In 1994 — the same year two Menendez juries, one for each young man, deadlocked between manslaughter and murder convictions — Nicole Brown Simpson and Ron Goldman were slashed to death in Brentwood. After a volatile trial, Simpson’s ex-husband, O.J. Simpson was acquitted of the slayings in 1995.

The second Menendez trial, this time with one jury, also began in 1995. The same judge who had earlier allowed the defense to call 50 witnesses and present evidence of abuse, restricted testimony that would have supported an “abuse excuse” in the second trial. That sealed the brothers’ fate. They were convicted of first-degree murder in March 1996 and have been in prison for 33 years.

I would maintain that this convulsive era came to an end the following year when a civil jury in Santa Monica found Simpson liable for the deaths of his ex-wife and her friend.

I am telling you, it was an emotional and exhausting time in this city. Nothing any of us would want to relive.

But attitudes toward domestic violence and sex abuse have changed. New evidence about the Menendez family has come to light, and now, after resigning themselves to dying in prison, the brothers are hoping the case will be reopened.

A petition filed in Los Angeles County Superior Court in May describes two new pieces of relevant evidence that corroborate Lyle and Erik’s claims that their father was an abusive monster and their mother did nothing to stop him.

One is a letter written in 1988 by 17-year-old Erik to his cousin discussing his father’s abuse. “I never know when it’s going to happen and it’s driving me crazy,” Erik wrote to his cousin, Andy Cano. “Every night I stay up thinking he might come in.”

The second is a claim by Roy Rosselló, a former member of the Puerto Rican boy band Menudo, that Jose Menendez, who was chief executive of RCA Records at the time, raped him when he was 13.

A judge has yet to rule on the brothers’ petition, which asks for either an evidentiary hearing or that the convictions and sentences be vacated.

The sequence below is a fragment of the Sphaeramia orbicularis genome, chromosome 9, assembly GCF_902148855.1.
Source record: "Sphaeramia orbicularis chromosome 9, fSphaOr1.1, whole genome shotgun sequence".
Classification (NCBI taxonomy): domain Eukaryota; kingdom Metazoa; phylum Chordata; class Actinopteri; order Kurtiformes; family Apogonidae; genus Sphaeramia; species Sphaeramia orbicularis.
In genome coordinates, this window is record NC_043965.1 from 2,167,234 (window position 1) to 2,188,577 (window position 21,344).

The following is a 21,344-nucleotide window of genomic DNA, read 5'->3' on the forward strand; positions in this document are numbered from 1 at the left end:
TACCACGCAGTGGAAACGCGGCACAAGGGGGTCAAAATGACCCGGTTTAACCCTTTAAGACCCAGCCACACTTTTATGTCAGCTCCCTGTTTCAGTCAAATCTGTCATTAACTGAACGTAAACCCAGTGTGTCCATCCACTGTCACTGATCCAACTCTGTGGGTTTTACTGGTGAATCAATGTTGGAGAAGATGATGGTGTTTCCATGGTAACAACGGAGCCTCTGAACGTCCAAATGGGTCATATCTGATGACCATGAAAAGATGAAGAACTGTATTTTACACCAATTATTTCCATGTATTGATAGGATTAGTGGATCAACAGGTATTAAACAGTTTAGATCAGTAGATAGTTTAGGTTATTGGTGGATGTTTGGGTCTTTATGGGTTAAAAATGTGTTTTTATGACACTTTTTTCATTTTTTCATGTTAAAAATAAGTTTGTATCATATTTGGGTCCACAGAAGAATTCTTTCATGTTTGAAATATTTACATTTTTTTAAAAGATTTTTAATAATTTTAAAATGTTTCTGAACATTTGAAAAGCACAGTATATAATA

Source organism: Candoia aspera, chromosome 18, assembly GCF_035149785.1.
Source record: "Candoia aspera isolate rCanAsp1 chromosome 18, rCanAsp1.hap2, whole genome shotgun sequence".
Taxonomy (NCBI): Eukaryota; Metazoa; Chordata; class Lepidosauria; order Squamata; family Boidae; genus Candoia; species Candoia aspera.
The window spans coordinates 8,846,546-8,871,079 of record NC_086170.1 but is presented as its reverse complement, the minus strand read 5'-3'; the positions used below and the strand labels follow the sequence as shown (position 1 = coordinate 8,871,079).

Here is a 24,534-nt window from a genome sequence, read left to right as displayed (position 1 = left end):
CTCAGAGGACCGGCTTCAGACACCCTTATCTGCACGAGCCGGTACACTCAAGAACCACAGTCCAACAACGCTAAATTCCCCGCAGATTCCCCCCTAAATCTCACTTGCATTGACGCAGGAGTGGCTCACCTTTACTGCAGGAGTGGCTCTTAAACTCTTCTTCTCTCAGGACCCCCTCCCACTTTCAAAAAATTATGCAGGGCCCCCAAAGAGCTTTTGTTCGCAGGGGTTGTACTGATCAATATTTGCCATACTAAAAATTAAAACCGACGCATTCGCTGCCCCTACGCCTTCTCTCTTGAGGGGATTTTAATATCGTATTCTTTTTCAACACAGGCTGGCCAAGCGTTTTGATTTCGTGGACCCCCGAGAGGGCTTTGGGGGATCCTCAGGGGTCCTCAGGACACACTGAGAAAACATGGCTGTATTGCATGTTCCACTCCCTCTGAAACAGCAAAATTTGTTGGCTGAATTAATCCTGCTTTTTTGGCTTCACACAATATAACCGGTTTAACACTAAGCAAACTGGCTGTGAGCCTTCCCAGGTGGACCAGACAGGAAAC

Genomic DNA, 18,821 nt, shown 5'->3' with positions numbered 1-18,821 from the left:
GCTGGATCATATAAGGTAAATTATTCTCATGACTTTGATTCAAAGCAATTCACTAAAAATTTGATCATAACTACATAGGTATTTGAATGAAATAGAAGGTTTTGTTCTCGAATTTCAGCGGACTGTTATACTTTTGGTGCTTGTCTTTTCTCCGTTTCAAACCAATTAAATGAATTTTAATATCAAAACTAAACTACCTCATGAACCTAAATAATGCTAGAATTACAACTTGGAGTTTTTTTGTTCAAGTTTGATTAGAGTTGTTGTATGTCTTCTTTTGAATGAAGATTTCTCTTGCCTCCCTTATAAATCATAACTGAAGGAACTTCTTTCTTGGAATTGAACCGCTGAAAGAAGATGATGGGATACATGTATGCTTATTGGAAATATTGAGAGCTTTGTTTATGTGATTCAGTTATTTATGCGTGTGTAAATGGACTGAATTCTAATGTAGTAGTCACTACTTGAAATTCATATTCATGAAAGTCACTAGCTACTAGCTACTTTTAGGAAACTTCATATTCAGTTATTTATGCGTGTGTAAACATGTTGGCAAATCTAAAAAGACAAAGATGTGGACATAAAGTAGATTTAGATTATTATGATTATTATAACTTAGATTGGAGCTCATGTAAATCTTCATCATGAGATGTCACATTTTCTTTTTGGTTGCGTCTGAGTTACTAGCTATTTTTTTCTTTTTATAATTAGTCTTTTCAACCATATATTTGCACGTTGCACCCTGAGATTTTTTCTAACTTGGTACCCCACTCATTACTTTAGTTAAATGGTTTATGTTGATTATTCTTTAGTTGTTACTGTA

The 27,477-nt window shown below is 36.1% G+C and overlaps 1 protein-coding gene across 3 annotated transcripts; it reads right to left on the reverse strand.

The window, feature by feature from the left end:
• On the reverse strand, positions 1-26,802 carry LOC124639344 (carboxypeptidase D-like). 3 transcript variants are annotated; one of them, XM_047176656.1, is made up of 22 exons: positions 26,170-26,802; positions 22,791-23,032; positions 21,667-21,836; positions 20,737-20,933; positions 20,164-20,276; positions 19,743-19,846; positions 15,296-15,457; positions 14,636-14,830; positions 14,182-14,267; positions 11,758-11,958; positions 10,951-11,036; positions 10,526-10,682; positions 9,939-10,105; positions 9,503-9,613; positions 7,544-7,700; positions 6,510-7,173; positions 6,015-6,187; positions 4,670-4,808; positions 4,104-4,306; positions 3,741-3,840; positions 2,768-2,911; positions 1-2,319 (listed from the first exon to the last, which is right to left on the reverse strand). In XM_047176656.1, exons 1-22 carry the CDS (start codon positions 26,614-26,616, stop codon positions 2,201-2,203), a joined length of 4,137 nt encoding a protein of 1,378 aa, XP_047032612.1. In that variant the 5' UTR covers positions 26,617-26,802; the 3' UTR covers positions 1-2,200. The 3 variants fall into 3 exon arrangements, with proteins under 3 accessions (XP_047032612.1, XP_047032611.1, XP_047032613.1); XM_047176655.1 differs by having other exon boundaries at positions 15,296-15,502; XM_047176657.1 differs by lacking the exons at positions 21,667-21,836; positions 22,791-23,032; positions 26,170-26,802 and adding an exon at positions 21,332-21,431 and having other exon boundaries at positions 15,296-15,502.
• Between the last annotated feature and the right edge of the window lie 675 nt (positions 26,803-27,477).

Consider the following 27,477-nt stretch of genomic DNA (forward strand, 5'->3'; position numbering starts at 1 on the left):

(Rosselló has also alleged that Menudo’s founder, Edgardo Díaz, repeatedly raped him between 1983 and 1986, when he was a member of the group. The LAPD confirmed to my colleague Salvador Hernandez that Díaz is under investigation for an incident that Rosselló says took place at the Biltmore Hotel, where he says Díaz attacked him. Rosselló’s sordid story and Menudo’s connection to Jose Menendez is explored in a powerful new three-part docuseries Menendez + Menudo: Boys Betrayed by veteran journalists Robert Rand, author of The Menendez Murders, and Nery Ynclan. )

Rand has been writing about the Menendez case since the day after the murders, and has developed close ties with the brothers’ extended family, most of whom believe that Lyle and Erik have served long enough. It was Rand who discovered the letter, written by Erik, that may play a role in reopening the case.

“They would have been out a long time ago if they’d had a fair trial,” said Kitty Menendez’s older sister, Joan VanderMolen, 91, who lives in Ventura. In “Menendez + Menudo,” she and her daughter Diane discuss why Erik seemed bereft as a child when there were no lemons in the house. “It was to get the taste of semen out of his mouth,” Joan says, in one of the docuseries’ more shocking moments.

“I loved my sister dearly,” VanderMolen told me last week, “and it’s difficult to talk about her, but somehow she managed to let this husband of hers rule the roost and beat the kids. She had to know.”

She speaks to her nephews regularly by phone at Richard J. Donovan Correctional Facility near San Diego, where they were allowed to be together after 22 years apart. “They had a terrible childhood,” she said. “Money had nothing to do with it.”

Who wants to dip back into the malaise of L.A. in the 1990s? Not me. But all these years later, with insights from the #MeToo movement too fresh to ignore and new evidence at hand, reopening the case against Erik and Lyle Menendez seems like the right thing to do.

Of course, I agree.

It’s the right thing to do and it’s LONG OVERDUE!


More like this? It’s all in the book!

The Menendez Brothers have been in jail for 33 years and that’s long enough TOO LONG!